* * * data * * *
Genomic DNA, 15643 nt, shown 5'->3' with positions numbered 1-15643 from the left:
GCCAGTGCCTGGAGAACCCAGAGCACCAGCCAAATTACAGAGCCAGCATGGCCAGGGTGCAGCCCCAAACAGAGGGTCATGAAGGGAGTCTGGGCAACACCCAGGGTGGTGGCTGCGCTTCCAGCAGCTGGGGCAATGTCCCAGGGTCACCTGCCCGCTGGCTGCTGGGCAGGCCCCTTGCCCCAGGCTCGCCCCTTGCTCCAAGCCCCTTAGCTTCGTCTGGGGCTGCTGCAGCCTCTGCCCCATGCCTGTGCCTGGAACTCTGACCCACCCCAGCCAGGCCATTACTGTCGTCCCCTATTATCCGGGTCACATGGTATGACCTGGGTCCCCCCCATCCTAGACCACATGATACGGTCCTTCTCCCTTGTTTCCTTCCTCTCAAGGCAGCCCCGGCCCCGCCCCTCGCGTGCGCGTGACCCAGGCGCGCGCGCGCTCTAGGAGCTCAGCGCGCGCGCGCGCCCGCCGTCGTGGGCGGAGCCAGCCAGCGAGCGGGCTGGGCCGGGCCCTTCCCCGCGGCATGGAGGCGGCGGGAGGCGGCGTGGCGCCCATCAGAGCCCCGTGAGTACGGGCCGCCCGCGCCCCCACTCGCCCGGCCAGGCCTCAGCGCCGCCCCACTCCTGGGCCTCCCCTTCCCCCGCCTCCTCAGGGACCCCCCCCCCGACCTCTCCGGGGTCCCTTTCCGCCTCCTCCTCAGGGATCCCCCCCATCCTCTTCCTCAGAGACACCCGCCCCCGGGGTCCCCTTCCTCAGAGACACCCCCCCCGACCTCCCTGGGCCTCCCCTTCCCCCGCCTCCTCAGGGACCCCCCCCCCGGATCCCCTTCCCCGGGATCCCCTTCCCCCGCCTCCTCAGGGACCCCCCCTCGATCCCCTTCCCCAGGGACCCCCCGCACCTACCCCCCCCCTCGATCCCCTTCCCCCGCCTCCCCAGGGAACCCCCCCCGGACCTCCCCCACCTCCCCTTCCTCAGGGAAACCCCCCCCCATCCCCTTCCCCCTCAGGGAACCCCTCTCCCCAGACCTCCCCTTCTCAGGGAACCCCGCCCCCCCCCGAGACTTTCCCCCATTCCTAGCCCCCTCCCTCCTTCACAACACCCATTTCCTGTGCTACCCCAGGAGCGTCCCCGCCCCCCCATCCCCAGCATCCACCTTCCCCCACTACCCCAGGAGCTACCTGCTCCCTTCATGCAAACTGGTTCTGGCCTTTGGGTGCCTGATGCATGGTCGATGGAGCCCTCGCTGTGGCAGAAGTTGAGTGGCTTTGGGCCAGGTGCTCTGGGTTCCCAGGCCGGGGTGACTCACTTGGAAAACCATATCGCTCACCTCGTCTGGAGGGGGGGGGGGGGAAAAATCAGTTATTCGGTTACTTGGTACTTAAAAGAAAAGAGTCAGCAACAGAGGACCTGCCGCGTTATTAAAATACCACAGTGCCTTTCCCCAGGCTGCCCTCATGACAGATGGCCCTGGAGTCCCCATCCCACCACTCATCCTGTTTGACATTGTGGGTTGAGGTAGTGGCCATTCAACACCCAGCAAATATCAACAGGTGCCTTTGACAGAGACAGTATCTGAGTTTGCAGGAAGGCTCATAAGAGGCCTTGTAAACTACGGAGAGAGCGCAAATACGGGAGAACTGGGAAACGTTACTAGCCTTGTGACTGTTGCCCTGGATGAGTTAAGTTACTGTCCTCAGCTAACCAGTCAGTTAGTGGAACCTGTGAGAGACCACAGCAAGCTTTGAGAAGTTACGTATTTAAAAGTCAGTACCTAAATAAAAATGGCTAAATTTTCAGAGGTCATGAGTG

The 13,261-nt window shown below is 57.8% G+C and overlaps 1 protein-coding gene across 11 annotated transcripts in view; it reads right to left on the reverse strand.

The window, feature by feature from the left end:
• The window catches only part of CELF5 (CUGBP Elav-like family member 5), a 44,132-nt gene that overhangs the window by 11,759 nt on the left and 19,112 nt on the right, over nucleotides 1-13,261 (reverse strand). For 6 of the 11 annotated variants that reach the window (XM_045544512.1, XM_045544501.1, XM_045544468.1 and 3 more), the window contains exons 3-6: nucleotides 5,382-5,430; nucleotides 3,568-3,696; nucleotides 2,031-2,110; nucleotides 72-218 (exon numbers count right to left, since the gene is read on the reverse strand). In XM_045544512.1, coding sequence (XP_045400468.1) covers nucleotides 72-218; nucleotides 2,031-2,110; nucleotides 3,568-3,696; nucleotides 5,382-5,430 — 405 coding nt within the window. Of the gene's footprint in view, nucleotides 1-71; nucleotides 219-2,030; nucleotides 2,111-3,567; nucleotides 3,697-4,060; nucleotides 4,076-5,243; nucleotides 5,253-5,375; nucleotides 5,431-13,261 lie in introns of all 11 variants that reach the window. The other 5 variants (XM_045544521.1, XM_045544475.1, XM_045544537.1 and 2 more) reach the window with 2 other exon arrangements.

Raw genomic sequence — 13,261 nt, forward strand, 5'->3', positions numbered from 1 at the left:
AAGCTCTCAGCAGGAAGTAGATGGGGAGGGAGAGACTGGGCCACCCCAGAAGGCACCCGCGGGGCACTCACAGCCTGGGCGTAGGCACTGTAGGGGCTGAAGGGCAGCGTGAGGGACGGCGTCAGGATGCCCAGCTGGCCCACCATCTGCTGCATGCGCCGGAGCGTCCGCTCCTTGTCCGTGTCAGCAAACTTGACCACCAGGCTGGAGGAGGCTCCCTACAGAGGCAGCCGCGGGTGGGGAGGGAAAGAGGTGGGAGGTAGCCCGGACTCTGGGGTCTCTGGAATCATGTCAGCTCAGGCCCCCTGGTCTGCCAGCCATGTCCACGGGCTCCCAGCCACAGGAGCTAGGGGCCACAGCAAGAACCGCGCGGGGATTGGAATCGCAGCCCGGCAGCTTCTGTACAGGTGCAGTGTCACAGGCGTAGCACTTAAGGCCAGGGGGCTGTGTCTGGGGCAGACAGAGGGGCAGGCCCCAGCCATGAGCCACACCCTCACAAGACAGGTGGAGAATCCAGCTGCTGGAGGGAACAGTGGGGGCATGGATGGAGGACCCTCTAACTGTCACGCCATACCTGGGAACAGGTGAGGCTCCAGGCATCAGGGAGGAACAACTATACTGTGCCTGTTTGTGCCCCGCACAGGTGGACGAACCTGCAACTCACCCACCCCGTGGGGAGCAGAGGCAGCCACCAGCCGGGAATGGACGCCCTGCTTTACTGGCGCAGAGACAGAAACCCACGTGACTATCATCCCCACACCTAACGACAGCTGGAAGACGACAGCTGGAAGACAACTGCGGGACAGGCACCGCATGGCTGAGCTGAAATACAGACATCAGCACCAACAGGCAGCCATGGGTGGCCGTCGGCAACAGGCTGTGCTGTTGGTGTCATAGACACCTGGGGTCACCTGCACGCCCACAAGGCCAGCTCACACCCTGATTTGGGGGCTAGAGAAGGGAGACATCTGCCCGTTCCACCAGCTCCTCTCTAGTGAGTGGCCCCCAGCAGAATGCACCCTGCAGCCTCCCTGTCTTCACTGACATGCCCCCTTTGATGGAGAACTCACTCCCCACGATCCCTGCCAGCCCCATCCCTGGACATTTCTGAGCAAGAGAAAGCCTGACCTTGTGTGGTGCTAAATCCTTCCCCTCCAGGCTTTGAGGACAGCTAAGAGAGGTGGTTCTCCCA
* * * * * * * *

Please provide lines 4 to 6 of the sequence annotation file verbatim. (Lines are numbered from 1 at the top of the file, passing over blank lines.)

The window, feature by feature from the left end:
• The window catches only part of CELF5 (CUGBP Elav-like family member 5), a 44,132-nt gene that overhangs the window by 11,759 nt on the left and 19,112 nt on the right, over nucleotides 1-13,261 (reverse strand). For 6 of the 11 annotated variants that reach the window (XM_045544512.1, XM_045544501.1, XM_045544468.1 and 3 more), the window contains exons 3-6: nucleotides 5,382-5,430; nucleotides 3,568-3,696; nucleotides 2,031-2,110; nucleotides 72-218 (exon numbers count right to left, since the gene is read on the reverse strand). In XM_045544512.1, coding sequence (XP_045400468.1) covers nucleotides 72-218; nucleotides 2,031-2,110; nucleotides 3,568-3,696; nucleotides 5,382-5,430 — 405 coding nt within the window. Of the gene's footprint in view, nucleotides 1-71; nucleotides 219-2,030; nucleotides 2,111-3,567; nucleotides 3,697-4,060; nucleotides 4,076-5,243; nucleotides 5,253-5,375; nucleotides 5,431-13,261 lie in introns of all 11 variants that reach the window. The other 5 variants (XM_045544521.1, XM_045544475.1, XM_045544537.1 and 2 more) reach the window with 2 other exon arrangements.

Raw genomic sequence — 13,261 nt, forward strand, 5'->3', positions numbered from 1 at the left: